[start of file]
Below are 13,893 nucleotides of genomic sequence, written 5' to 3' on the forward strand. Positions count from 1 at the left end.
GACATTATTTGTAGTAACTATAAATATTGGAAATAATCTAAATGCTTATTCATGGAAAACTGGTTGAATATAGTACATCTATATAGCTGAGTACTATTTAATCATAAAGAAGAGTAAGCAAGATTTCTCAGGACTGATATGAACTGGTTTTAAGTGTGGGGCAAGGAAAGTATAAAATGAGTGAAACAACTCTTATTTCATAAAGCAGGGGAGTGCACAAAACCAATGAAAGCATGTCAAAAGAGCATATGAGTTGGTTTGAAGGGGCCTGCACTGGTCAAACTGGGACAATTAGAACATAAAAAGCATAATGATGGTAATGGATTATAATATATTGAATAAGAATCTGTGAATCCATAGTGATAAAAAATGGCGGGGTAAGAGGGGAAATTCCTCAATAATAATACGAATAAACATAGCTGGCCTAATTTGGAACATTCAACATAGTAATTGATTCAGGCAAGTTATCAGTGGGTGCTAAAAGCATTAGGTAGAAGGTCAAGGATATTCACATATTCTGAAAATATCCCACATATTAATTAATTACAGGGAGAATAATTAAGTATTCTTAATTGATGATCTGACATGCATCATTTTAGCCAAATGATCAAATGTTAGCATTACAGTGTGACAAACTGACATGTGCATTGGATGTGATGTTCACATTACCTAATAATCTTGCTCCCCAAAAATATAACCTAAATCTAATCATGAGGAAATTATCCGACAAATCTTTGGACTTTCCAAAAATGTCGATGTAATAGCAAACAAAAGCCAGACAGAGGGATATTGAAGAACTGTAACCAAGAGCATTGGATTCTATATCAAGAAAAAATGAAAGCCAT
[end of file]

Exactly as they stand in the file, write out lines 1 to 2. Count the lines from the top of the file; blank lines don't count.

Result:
Below are 13,893 nucleotides of genomic sequence, written 5' to 3' on the forward strand. Positions count from 1 at the left end.
GACATTATTTGTAGTAACTATAAATATTGGAAATAATCTAAATGCTTATTCATGGAAAACTGGTTGAATATAGTACATCTATATAGCTGAGTACTATTTAATCATAAAGAAGAGTAAGCAAGATTTCTCAGGACTGATATGAACTGGTTTTAAGTGTGGGGCAAGGAAAGTATAAAATGAGTGAAACAACTCTTATTTCATAAAGCAGGGGAGTGCACAAAACCAATGAAAGCATGTCAAAAGAGCATATGAGTTGGTTTGAAGGGGCCTGCACTGGTCAAACTGGGACAATTAGAACATAAAAAGCATAATGATGGTAATGGATTATAATATATTGAATAAGAATCTGTGAATCCATAGTGATAAAAAATGGCGGGGTAAGAGGGGAAATTCCTCAATAATAATACGAATAAACATAGCTGGCCTAATTTGGAACATTCAACATAGTAATTGATTCAGGCAAGTTATCAGTGGGTGCTAAAAGCATTAGGTAGAAGGTCAAGGATATTCACATATTCTGAAAATATCCCACATATTAATTAATTACAGGGAGAATAATTAAGTATTCTTAATTGATGATCTGACATGCATCATTTTAGCCAAATGATCAAATGTTAGCATTACAGTGTGACAAACTGACATGTGCATTGGATGTGATGTTCACATTACCTAATAATCTTGCTCCCCAAAAATATAACCTAAATCTAATCATGAGGAAATTATCCGACAAATCTTTGGACTTTCCAAAAATGTCGATGTAATAGCAAACAAAAGCCAGACAGAGGGATATTGAAGAACTGTAACCAAGAGCATTGGATTCTATATCAAGAAAAAATGAAAGCCAT